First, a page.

Marissa Nadler has the voice of a siren, a voice that would tempt anyone into following it to ones own peril, having to reveal the beauty of its source. If I can describe her new album, “July” in one word it would be ethereal. And I mean that in regards to the way the songs seem to seamlessly ebb and flow from tracks you feel you would hear in a dream and the next, a nightmare. With the slightest change of tempo and rhythm of the songs, it’s hard to pinpoint which feeling Ms. Nadler was trying to get the listener to evoke, probably a little of both. The allure of her soft acoustic strokes, reverb-laden lyrics, and backup singers, who also play violin and cello, kept me enthralled and captivated through the entire album. The lyrics are reminiscent of American Gothic Poetry and Dark Romanticism. The album is both beautiful and haunting, a tragically beautiful reminder of love gained, lost, and the faded memories of heartache. Though the album isn’t a complete downer, it does seem to have an overall uplifting approach to a heartache that most can relate to. I feel you will come away a bit more empowered over your past demons just as it seems Marissa Nadler has.
I had the chance to catch Marissa Nadler live at Mississippi Studio’s February 17th and her performance of a track titled, “Drive” was particularly captivating. The way Marissa and the back up singers can enthrall and entrance an audience was particularly impressive, as the whole venue seemed to be hanging on her every word. I have never been to a show so quiet in between songs, like a group of kindergarteners during story time, we all wanted to see how this would end, but hoping it never would. She sounded just as amazing in person if not more so, as in the studio. She even shed a tear at the end of one of her songs, the mark of a true artist.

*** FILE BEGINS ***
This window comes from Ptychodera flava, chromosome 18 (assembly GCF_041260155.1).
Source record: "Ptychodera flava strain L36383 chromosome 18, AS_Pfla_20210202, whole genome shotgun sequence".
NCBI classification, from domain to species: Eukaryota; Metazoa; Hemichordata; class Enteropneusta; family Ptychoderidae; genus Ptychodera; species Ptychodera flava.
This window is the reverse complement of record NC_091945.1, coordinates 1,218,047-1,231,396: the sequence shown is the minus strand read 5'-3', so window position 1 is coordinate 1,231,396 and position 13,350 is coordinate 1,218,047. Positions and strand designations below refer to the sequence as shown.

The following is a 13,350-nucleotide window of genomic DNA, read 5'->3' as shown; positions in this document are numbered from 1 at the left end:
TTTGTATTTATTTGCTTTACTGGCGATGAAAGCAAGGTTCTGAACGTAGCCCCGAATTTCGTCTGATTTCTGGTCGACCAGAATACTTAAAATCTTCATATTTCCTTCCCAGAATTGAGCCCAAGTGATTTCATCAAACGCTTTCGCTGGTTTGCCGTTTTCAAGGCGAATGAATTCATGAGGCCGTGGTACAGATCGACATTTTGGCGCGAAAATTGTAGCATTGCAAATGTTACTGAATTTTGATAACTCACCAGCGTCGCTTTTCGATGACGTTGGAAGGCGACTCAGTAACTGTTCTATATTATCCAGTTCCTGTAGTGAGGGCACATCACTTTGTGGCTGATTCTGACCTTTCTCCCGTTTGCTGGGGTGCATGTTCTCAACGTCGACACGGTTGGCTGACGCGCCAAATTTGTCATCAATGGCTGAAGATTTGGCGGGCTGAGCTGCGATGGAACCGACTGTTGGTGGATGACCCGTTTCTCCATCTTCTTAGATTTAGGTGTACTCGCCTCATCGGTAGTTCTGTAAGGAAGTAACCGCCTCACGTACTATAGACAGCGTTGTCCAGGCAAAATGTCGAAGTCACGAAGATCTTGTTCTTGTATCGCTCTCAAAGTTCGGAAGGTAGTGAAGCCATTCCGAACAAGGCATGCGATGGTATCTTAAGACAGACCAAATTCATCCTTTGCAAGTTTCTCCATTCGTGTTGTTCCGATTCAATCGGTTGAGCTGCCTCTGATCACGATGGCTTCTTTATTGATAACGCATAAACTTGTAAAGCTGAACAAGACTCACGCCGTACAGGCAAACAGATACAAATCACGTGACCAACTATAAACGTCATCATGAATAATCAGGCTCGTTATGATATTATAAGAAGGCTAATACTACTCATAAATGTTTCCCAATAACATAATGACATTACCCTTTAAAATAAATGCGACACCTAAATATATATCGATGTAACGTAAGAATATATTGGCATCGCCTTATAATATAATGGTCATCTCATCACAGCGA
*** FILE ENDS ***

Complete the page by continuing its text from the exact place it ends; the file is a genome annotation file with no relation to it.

Marissa played along side Pure Bathing Culture that consists of the duo of Sarah Versprille (vocals, keyboards) and Daniel Hindman (guitars, bass, and keys). Though they are technically considered alternative, their sound is reminiscent of something you would hear on 80’s love station, and it’s amazing. A magically relaxed mix of Chillwave and Dream Pop, the band sounds and looks like they got stuck in 1986 and that is not a bad thing. They have so much fun being there they make you want to join in on the fun right along with them. Smooth reverb laced synth-pop, subtle dance beats, and unexpected drones this is a treat for almost anyone with two ears.